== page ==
“Particulart: Up in the Air”

Clare Bryden

30 Nov - 11 Dec 2015, All Day

Exeter Cathedral, Devon


Clare Bryden


30 Nov - 11 Dec 2015
All Day
For Exeter Cathedral opening times, see
Holy Ground is at 7pm on Sunday 6 December.


Exeter Cathedral
1 The Cloisters
Exeter, Devon,  EX1 1HS
United Kingdom
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Find out more about climate change through the medium of knitted greenhouse gases hung in a 3D graph. Slideshow about the exhibition from 30 November to 11 December in Exeter Cathedral, and the Real Thing on 6 December.

The installation "Up in the Air" is part of the project "Particulart: The art of knitting, chemistry, and gentle protest". It will feature as a slideshow in Exeter Cathedral during the climate negotiations, and a pop-up exhibition is planned during the Holy Ground service and discussion from 7pm on Sunday 6 December.

"Up in the Air" refers to the greenhouse gases in the atmosphere, to the potential impacts of climate change, and to the state of climate negotiations in the run up to the Paris meeting.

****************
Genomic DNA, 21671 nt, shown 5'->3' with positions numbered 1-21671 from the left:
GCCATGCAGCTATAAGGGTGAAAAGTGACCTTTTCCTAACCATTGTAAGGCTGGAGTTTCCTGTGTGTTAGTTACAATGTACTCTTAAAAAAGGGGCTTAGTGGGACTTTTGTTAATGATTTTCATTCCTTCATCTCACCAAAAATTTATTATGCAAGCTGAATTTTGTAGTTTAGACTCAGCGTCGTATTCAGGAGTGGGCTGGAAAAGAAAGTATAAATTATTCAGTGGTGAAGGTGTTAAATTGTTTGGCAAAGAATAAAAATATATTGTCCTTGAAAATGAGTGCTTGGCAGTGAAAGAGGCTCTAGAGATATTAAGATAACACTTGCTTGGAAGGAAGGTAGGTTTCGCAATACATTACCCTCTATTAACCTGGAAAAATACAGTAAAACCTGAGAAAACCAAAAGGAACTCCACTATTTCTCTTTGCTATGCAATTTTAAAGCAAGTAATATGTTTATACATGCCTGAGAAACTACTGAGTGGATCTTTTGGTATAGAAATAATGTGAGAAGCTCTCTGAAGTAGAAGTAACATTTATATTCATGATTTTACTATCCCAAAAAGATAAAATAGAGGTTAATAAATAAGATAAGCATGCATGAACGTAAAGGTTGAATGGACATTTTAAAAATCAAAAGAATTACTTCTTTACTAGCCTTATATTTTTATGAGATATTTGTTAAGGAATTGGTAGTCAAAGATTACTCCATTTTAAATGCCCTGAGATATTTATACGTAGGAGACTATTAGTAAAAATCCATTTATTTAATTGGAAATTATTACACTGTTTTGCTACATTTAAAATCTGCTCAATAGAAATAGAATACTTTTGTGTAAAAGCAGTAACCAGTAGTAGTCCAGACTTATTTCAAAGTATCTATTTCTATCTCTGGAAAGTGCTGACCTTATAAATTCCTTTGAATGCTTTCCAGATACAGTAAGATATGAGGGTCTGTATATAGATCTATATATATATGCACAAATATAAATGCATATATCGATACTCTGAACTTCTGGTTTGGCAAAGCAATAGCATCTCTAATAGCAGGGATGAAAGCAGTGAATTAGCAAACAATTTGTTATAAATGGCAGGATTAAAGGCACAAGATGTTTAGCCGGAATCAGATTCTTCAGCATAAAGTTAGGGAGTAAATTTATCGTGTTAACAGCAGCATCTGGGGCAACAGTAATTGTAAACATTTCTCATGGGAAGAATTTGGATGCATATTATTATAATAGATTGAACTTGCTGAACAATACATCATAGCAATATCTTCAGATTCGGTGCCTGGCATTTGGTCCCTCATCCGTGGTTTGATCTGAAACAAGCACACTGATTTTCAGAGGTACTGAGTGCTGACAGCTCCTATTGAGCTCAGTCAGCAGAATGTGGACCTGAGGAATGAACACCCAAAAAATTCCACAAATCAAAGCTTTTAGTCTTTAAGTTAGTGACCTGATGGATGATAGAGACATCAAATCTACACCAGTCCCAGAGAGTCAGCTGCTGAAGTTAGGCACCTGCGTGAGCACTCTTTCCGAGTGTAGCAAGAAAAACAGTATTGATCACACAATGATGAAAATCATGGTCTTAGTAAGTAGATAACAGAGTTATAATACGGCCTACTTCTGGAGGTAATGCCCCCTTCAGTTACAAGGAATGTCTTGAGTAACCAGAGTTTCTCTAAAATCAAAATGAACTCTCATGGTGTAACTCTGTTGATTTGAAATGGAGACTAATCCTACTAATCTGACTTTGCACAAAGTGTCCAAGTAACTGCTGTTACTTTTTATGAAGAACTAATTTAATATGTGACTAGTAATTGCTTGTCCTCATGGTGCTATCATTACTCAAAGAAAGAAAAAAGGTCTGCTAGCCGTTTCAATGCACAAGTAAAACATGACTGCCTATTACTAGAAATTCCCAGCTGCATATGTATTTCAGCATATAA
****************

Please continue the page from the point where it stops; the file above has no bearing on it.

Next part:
The installation includes knitted representations of eight greenhouse gases hung around a globe in a 3D graph according to data on global warming potential, concentration and lifetime. There is also interpretation, games based on the data, and the opportunity to knit your own carbon dioxide.

Because climate change is happening over such a long time-scale and the potential impacts are so huge, many people switch off and pretend that there is no issue. Knitting is a way of bringing it back down to earth. It is creative and makes connections, and opens out conversations.

Knitting is tactile. It references the material relationship between human beings and things. It is difficult not to hold a knitted particle without squeezing the atoms. They are homely, comfortable, approachable, and innocent. But I hope they still carry some challenge. Because although a 3D knitted representation of carbon dioxide might be cuddly and non-threatening, the reality is ominous.

Thanks to Exeter Cathedral for hosting and to Exeter City Council, the Diocese of Exeter and the Relight My Fire festival for funding.


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